“I am terrified by this dark thing
That sleeps in me;
All day I feel its soft, feathery turnings, its malignity.”
-- Sylvia Plath
The brightness outside is paralyzing. I got a block and half and had to turn around and come home. I’m currently a prisoner in my home. I’d only just taken my morning Ativan minutes before leaving. Maybe if I wait for it to kick in I can try again. Maybe I’ll take a second one. It’s okay to take two in a day. If I take two and still can’t venture out then I’m in trouble. I suppose I’m in trouble as it is.
I have no such problems when it’s cloudy or at night. No panic attacks then. But bright sunlight, sometimes even when I’m indoors, can trigger whatever it is that makes me feel the grip of terror. That horrible, awful feeling of not belonging in my own skin. The surety of pending madness, the total death of reality and the fall into the abyss.
The odd thing is that one of my stops was going to be the pharmacy where refills on some of the medications I take await me. You think I like being a slave to pills? Trust me, it’s not my idea, not my choice. I bristle every time a doctor prescribes something. But I’m fighting desperate battles against acute panic disorder and depression. I’m bi-polar. Going to war without meds is like fighting a well-armed enemy without weapons. Yes I go to therapy as well. In fact I have an appointment this afternoon. I’m worried about making it there. But I know I have to so one way or the other I will.
Sometimes my life is a living hell. Fortunately I have so much love and beauty and warmth and kindness surrounding me that I can still push on. Yesterday was my birthday and the love and well wishes I received filled me with strength enough to carry on for another year. But right now I’m scared and worried and sad. I can’t take a normal walk on a normal day on normal errands.
Normal, what a concept. What the hell is “normal” anyway? I don’t feel like I’ve ever had the benefit of normality. I’ve also never really understood it. Does it exist? Do I even want it? I see people who seem normal and are in seemingly normal situations and their lives appear so empty, so dull, so uninspired, a walking death. Of course I can’t possibly know all the triumphs and all the tragedies that make up their lives, just as they can’t know mine. We really know so little about one another, even the people we encounter on a daily basis. What do they really think? What turns them on? What scares them? What are their hopes, dreams, foibles, fears, idiosyncrasies?
We all put on public faces. There are ways in which we want others to perceive us. For one thing we want to be seen as normal, we want to fit in, be liked. Some of us want more attention than others, some of want less. I know for my part I want both. I want to be left alone but at the same time noted for what makes me interesting.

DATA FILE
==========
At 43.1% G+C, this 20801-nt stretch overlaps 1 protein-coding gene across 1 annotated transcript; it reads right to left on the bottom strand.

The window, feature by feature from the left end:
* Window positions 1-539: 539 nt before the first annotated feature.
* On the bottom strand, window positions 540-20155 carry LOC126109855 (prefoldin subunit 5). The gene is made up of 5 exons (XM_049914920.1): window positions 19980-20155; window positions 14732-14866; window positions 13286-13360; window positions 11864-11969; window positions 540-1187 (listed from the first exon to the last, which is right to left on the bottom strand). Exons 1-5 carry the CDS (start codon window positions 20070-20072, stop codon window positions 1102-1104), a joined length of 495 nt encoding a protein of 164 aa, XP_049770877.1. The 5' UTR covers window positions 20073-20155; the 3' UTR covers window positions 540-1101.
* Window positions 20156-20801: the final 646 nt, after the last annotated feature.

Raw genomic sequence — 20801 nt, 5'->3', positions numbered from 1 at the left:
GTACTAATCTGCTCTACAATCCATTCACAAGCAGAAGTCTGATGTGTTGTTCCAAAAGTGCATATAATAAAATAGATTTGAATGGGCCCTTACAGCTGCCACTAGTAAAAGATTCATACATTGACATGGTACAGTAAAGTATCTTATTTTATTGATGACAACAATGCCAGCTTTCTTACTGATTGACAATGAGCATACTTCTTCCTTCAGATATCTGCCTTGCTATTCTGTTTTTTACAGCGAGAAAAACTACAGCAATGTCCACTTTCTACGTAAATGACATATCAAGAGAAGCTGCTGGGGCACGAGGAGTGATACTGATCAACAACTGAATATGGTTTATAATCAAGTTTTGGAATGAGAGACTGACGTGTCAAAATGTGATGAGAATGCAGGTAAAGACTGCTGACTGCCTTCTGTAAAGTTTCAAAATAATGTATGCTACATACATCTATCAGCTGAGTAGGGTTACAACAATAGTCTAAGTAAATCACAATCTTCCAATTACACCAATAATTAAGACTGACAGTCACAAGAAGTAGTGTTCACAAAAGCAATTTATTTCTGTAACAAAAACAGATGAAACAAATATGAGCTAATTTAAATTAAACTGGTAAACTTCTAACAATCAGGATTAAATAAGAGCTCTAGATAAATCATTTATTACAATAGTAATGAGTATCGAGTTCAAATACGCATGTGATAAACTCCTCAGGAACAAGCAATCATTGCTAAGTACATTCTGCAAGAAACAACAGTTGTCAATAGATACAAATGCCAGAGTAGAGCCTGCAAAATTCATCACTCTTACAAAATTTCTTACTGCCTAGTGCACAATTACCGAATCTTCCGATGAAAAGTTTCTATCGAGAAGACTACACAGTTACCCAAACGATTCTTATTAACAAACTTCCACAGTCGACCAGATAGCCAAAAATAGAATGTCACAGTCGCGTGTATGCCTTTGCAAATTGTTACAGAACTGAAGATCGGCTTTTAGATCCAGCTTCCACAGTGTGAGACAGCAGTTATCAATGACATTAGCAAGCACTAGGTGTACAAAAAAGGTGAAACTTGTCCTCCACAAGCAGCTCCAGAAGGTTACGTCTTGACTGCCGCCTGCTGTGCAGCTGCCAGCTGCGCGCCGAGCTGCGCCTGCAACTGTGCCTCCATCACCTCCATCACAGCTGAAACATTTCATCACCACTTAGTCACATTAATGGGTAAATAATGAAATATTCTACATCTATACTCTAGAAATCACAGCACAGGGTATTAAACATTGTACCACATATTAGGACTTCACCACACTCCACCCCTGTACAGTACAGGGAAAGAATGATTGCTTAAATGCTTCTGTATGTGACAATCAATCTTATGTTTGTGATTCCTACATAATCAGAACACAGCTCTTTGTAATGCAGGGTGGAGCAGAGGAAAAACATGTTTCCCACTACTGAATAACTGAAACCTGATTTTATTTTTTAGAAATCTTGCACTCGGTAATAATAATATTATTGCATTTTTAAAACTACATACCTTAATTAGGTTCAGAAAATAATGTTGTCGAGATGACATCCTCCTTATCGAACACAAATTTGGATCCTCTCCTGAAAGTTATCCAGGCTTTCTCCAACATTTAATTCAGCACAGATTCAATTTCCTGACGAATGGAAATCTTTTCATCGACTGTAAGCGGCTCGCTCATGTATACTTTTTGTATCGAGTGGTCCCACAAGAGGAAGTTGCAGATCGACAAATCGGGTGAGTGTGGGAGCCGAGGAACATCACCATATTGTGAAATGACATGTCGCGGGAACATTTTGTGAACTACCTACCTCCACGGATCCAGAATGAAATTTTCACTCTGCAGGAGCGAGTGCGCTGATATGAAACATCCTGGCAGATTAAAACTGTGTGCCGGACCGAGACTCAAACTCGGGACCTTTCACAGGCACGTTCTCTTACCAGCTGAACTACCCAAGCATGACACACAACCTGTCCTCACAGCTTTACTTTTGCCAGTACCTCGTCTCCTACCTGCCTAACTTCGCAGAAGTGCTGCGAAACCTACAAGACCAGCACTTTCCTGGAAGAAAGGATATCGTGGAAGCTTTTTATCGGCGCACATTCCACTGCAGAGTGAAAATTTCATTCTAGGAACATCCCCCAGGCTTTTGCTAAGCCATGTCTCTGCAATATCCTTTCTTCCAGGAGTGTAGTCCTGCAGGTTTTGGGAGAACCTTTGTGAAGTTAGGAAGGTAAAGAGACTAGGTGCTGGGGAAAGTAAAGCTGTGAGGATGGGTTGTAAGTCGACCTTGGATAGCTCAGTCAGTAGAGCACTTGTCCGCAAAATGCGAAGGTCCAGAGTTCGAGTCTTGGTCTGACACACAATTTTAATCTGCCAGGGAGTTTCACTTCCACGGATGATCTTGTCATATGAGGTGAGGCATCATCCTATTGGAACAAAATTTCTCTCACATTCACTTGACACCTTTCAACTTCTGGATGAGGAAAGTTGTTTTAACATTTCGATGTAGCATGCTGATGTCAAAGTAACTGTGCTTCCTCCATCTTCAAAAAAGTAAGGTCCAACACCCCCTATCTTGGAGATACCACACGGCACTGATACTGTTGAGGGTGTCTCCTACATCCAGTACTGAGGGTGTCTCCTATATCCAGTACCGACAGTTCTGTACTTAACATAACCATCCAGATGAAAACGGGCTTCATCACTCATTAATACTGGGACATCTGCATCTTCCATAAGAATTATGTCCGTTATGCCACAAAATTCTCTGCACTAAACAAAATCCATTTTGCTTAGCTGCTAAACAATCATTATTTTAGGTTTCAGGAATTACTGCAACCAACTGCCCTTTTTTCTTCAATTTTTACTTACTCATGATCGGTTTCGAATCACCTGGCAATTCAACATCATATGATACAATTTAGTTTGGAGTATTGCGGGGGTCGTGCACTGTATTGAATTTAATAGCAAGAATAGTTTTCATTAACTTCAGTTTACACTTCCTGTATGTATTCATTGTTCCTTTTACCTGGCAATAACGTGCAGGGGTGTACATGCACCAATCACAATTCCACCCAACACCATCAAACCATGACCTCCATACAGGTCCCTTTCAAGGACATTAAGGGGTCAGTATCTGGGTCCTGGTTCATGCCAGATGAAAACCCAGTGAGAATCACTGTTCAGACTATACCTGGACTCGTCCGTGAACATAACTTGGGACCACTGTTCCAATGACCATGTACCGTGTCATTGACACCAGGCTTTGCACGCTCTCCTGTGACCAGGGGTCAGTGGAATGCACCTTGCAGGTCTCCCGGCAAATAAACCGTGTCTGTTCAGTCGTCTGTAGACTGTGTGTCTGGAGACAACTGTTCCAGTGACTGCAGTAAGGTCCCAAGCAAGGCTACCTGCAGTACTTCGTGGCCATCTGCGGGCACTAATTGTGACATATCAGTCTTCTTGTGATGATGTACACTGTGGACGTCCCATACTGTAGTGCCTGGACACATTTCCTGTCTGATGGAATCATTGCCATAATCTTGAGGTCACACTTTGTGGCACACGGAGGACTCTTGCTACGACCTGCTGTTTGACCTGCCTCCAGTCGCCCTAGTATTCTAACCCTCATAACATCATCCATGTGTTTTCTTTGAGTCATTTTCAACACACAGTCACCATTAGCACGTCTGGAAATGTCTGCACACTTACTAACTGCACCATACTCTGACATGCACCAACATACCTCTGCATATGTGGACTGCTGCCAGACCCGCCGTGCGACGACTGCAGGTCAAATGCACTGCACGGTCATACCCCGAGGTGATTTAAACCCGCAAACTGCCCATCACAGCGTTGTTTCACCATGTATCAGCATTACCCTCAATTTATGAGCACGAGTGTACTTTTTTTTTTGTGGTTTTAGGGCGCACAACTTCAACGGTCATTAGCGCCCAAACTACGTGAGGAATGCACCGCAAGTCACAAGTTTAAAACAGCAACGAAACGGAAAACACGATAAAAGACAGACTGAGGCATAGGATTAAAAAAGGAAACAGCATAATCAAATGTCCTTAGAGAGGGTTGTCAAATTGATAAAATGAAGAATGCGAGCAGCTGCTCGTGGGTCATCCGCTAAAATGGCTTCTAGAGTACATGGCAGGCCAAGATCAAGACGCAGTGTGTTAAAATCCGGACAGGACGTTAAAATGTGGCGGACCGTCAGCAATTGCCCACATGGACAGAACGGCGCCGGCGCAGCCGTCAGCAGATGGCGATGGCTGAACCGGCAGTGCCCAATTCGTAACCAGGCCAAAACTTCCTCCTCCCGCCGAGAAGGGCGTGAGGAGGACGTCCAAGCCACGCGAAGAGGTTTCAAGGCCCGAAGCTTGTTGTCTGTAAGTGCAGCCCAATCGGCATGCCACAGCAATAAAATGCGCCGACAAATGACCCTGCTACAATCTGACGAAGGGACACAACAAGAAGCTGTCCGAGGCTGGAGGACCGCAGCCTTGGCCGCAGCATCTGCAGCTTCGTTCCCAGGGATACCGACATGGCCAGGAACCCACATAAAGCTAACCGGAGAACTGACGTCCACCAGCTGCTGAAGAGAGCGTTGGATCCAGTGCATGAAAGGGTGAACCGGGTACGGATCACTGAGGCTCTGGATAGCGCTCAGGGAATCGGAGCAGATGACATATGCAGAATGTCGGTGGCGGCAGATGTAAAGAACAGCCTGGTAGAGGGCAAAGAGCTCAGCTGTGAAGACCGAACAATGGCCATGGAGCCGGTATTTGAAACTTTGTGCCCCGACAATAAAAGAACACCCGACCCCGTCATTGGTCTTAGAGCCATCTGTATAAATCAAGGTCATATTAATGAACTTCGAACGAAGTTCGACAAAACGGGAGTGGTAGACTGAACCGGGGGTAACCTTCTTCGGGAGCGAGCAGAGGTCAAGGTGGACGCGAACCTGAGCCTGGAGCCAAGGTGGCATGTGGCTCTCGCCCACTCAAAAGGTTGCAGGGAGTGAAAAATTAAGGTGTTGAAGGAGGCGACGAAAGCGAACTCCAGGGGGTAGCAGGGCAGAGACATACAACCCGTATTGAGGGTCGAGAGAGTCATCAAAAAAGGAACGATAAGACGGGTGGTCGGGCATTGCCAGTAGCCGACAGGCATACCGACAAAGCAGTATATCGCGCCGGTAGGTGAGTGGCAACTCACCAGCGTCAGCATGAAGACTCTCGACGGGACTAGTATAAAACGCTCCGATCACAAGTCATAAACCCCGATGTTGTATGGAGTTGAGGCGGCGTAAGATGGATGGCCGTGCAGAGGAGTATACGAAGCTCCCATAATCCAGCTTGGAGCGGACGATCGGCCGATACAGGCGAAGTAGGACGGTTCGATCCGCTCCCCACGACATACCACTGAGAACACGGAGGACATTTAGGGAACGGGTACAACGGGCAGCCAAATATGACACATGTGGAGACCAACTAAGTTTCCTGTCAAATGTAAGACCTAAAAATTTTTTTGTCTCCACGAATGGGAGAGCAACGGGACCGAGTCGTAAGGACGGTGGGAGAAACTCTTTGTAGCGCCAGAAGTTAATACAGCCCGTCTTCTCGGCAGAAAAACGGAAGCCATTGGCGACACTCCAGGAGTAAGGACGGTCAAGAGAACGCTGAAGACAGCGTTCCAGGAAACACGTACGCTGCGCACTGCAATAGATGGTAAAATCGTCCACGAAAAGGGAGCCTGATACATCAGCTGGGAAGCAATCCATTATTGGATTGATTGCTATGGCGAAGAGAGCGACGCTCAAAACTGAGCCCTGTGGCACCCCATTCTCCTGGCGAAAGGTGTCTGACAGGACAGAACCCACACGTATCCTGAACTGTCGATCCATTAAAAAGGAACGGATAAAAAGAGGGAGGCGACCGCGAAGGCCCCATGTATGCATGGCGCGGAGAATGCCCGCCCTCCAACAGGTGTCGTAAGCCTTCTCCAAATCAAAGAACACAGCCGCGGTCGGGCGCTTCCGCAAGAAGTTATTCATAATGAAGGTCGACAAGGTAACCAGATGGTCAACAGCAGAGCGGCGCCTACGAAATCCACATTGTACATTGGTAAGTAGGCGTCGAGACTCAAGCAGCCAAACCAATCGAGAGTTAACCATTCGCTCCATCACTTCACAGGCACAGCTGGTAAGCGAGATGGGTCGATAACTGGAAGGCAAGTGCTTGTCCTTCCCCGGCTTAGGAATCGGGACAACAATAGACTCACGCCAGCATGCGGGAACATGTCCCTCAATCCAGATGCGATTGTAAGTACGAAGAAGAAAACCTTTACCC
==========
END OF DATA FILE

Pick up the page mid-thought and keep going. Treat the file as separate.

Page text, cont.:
In putting on public masks people obviously want to show themselves at their best. This often requires exaggeration and the glossing over of weaknesses. Our public face is like a resume that highlights our accomplishments — stretching the truth as necessary — and ignores our failures.
In fitting in we try to find common ground. This is often easiest when recounting everyday experiences. We share stories and feelings about naturally occurring experiences. The vagaries of commuting, the common cold, minor mishaps, meals, the weather, weekends, sleep are all typical fodder to relating to one another without over sharing and without risk.
There is also a common language used by each generation. For example I work with a lot of people who are many years my junior. They constantly say things like: “totally” “no worries” “right on” “so…..” “awesome.” None of these words are extraordinary in anyway but it is their particular usage and the frequency with which they are employed that is different from people of my generation.
End of first part. After writing it I successfully ran my errands, returned home, watched a movie, cleaned the house, went to my appointment and returned home again. This second part is written seven hours later.
I am, according to my psychiatrist, a puzzler. My depression is erratic and neither seems biological nor caused by external factors. I do not consider this to be good news. My panic attacks are another matter and not so pressing as, today aside, they haven’t been a problem for the past eight months or so. Barring a repeat of this afternoon’s trouble, we can steady our focus on the mystery of my bouts of depression, one of which has made its way into my consciousness in the past half hour. Great. Fantastic. Wonderful. Super. Once again I’m enveloped by sorrow and the pain of living no matter that all in my life is both hunky dory and peachy keen.
At least I’m so far able to write. The depression has sometimes makes the very idea of creating sentences seem like climbing up a sheer cliff. Already now I find it hard to finish a sentence and very difficult indeed to start a new one. The dull all encompassing mental ache is starting to take over. I’m trying mightily to push through it and create.
…………………………….. Harder and….harder. I probe I push I pull I pulverize I ponder I peak I perambulate I prevaricate I passssssssssssss.
Dinner is cooking. I can smell it. Tamales. Refried beans (why were they fried again?). There will be cool water. There will be desert. There will be reading if the depression doesn’t tighten its grip and if it does I will resort to the television and I will sigh. So these are my days. Sometimes. Unless they are not. Never know what’s coming. At least I can count on surprises.
Oh god I feel soooooooooooo bad. Totally. Not awesome. Many worries. Right on and off. World without end, the whirling dervish and the captive brain cells and the hells bells and turtle shells and smells of —